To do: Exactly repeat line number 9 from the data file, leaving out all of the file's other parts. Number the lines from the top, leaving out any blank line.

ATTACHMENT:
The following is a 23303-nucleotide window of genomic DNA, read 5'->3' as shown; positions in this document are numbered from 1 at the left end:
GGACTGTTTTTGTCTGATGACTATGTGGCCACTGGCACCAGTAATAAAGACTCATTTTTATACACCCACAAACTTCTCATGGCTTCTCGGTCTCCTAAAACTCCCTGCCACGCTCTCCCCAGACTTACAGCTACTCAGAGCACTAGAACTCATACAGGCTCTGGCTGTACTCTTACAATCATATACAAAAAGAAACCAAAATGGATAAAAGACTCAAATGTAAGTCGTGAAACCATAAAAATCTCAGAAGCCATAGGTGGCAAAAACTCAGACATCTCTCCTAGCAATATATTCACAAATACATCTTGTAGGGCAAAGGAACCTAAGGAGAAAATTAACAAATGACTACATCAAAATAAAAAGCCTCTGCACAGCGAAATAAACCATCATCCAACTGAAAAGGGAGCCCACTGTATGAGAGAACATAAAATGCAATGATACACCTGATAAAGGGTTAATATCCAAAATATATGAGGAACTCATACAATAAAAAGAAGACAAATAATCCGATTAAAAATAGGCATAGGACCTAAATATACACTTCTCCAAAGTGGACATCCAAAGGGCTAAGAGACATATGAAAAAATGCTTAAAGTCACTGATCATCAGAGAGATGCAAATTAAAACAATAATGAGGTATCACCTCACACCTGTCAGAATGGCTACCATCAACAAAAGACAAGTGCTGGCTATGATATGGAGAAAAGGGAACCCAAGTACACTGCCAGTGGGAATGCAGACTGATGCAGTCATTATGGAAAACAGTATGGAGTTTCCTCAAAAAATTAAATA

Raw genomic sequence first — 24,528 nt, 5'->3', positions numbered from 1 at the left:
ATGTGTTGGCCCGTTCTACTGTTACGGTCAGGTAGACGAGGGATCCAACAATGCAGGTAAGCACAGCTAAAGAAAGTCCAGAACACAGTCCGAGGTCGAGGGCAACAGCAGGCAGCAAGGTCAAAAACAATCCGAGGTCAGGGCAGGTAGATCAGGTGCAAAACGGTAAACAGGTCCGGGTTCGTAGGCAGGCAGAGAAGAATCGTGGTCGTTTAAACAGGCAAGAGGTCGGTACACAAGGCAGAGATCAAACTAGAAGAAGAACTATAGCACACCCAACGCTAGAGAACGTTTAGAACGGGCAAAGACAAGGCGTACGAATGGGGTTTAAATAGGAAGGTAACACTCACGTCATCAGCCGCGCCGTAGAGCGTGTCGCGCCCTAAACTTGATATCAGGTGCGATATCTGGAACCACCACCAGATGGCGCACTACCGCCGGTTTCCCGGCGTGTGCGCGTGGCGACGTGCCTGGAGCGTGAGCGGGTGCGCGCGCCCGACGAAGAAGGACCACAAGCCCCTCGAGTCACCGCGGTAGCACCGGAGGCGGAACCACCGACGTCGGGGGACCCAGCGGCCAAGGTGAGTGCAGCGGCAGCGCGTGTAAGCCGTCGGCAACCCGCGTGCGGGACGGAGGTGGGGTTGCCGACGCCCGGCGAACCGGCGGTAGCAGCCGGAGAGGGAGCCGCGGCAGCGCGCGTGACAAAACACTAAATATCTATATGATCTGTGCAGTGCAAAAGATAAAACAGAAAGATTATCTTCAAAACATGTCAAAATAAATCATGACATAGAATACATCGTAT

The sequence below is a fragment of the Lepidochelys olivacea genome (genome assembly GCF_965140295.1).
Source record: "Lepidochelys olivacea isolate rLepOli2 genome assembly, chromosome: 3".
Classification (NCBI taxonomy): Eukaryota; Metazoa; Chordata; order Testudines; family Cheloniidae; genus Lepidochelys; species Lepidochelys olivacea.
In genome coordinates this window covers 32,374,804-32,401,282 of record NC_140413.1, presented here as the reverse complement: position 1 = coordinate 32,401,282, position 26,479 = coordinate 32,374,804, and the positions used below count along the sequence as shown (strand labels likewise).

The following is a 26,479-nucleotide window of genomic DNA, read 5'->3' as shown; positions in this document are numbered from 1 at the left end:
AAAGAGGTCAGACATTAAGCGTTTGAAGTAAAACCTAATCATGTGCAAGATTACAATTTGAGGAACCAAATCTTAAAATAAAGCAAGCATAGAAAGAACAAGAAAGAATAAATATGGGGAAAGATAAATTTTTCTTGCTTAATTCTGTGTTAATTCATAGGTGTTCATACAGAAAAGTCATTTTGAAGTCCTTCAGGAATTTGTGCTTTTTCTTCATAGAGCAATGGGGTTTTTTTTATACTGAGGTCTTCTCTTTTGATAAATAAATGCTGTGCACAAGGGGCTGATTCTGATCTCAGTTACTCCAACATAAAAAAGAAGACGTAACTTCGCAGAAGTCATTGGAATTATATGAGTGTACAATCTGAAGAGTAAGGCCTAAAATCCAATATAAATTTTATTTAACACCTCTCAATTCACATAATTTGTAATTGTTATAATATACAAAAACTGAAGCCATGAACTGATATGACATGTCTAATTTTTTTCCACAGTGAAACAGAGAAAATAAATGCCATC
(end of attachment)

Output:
The following is a 26,479-nucleotide window of genomic DNA, read 5'->3' as shown; positions in this document are numbered from 1 at the left end: